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Black Forest
09-26-2010, 08:16 AM
I was facing some cold rolled steel this morning with a 6" 10 insert carbide face mill. All was going well and then I started to get sparks. Lots of sparks.

I was feeding slowly and rpm's at 1400. What was wrong? I have done it the same way many times and no problems and great finish. I was just using compressed air for cooling and chip removal.

JoeFin
09-26-2010, 08:37 AM
Might not have had enough cooling because it sounds as if you hit a spot that was work hardened and you dulled some edges

Evan
09-26-2010, 08:55 AM
Assuming it was the equivalent of regular 1018 carbon steel even work hardening won't be enough to explain that. The most likely explanation was some sort of inclusion of much harder material which instantly took the edge off the inserts.

More important though is that you were running it much too fast. At 1400 rpm you are driving the inserts at over 2000 sfm. That is only a comfortable territory for Cermets and much too high for carbide. You should be running them no more than about 300 to 500 sfm at most which means 200 to 300 rpm.

Mcruff
09-26-2010, 10:16 AM
More important though is that you were running it much too fast. At 1400 rpm you are driving the inserts at over 2000 sfm. That is only a comfortable territory for Cermets and much too high for carbide. You should be running them no more than about 300 to 500 sfm at most which means 200 to 300 rpm.
Not to mention what size machine are using a 6" face mill on, this must be a decent sized mill to run that efficently.

J Tiers
09-26-2010, 10:45 AM
More important though is that you were running it much too fast. At 1400 rpm you are driving the inserts at over 2000 sfm. That is only a comfortable territory for Cermets and much too high for carbide. You should be running them no more than about 300 to 500 sfm at most which means 200 to 300 rpm.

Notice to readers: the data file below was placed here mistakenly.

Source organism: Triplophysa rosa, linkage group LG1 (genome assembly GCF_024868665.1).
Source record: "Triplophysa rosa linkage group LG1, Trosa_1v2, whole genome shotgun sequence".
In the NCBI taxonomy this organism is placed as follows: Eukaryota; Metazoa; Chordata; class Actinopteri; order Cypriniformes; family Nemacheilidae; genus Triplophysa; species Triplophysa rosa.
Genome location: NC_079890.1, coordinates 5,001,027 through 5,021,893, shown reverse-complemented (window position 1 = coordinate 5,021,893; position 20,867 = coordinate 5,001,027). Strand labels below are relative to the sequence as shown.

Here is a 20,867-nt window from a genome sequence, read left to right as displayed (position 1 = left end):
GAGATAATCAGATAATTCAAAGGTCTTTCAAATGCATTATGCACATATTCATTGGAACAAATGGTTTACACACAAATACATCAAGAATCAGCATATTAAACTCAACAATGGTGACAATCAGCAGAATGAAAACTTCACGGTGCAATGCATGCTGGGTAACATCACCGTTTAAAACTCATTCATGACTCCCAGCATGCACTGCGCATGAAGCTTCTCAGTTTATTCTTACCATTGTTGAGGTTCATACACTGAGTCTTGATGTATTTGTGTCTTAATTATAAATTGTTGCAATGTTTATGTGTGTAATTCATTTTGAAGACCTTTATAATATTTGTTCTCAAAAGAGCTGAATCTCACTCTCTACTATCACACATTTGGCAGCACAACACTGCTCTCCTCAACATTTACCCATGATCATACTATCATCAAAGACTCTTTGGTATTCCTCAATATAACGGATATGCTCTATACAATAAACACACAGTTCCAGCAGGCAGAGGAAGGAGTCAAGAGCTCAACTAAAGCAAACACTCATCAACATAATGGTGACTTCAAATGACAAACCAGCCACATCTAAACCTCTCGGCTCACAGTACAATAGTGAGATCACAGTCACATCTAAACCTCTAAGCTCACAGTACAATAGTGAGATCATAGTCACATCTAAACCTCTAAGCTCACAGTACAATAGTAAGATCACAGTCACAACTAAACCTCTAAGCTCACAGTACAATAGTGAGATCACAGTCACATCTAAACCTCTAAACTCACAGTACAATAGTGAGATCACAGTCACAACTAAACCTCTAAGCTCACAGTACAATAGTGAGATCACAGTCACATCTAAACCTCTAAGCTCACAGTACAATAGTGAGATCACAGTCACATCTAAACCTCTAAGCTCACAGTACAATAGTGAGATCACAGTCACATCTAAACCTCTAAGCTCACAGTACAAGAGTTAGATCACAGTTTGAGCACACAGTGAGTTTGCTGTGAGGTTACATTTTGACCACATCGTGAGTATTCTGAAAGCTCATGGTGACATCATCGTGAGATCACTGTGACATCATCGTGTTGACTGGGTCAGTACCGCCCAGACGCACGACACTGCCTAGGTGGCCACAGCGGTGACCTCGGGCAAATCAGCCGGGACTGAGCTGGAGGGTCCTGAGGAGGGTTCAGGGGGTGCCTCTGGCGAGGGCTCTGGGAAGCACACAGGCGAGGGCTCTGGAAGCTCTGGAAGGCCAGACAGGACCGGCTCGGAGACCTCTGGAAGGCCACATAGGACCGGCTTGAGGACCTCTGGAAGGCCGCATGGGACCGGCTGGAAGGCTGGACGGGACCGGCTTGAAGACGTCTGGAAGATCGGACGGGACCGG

+100

probably it was squeaking also.


I was feeding slowly and rpm's at 1400. What was wrong?

BOTH OF THESE are wrong.......

Evan has explained the 1400 end of things..... but the "feeding slowly"..... THAT is really bad also.

You have a 10 insert face mill.... at 1400 rpm, you had 14000 cutters passing the work per minute. Divide your feed per minute by 14000 and see what you get for a depth of cut per insert.

Carbide would want at least a thou or two per insert, maybe more....

if you were feeding at 2" per minute, 2/14000 - 1.4 TENTHS per tooth..... Carbide is not that sharp.

All you were doing was rubbing most of the time, with a cut maybe once every 10 or 15 teeth, when enough thickness of uncut built up due to feed.

Slow WAY down, and take a more aggressive feed per tooth, like 10 x more PER TOOTH, not 10x faster absolute. at 200 rpm, you have 2000 teeth per minute, so if you want to feed 0.002 per tooth, you must feed at 4" per minute.

Mcgyver
09-26-2010, 11:06 AM
RPM = (CS x4 ) /Dia. Write it on the wall.


Not to mention what size machine are using a 6" face mill on, this must be a decent sized mill to run that efficently.

+1

Then you get guys that calculate speed and feed properly, and set DOC to a removal rate the machine can handle.....100 passes .005 thou sort of thing.

To maximize tool life there has to be the right balance between feed speed DOC and machine/set up rigidity and horsepower. This is where the so called calculators fail; they can't judge rigidity and most don't have horsepower function.

Not to say you shouldn't doing what you're doing BF - great finishing cut might all you're after, it's just a general common on guys newer to it trying to figure out the cut

wierdscience
09-26-2010, 11:29 AM
At that speed and feed if you where taking a light DOC those wern't sparks,but the swarf glowing yellow.Like others have already said 1400 rpm on that face mill is way to fast by a factor of at least three.

400-600sfpm is the happy spot for most inserted carbide tooling I use.That means a 6" face mill should see 250-380 RPM.

DOC would be whatever you have the HP and rgidity for and feedrate would be 7.5-11.5 ipm at a .003" per insert chipload.

Coolant,either none(dry machining) or flood.Intermitant coolant is the second worse thing you can do to insert carbide right behind re-cutting chips.

Black Forest
09-26-2010, 11:30 AM
OH Oh OH, I guess I had that all figured wrong! Expensive lesson. I ruined 300 dollars worth of inserts. Unless you think the heat didn't ruin the other corners? Meaning somehow diminished the carbide for cutting.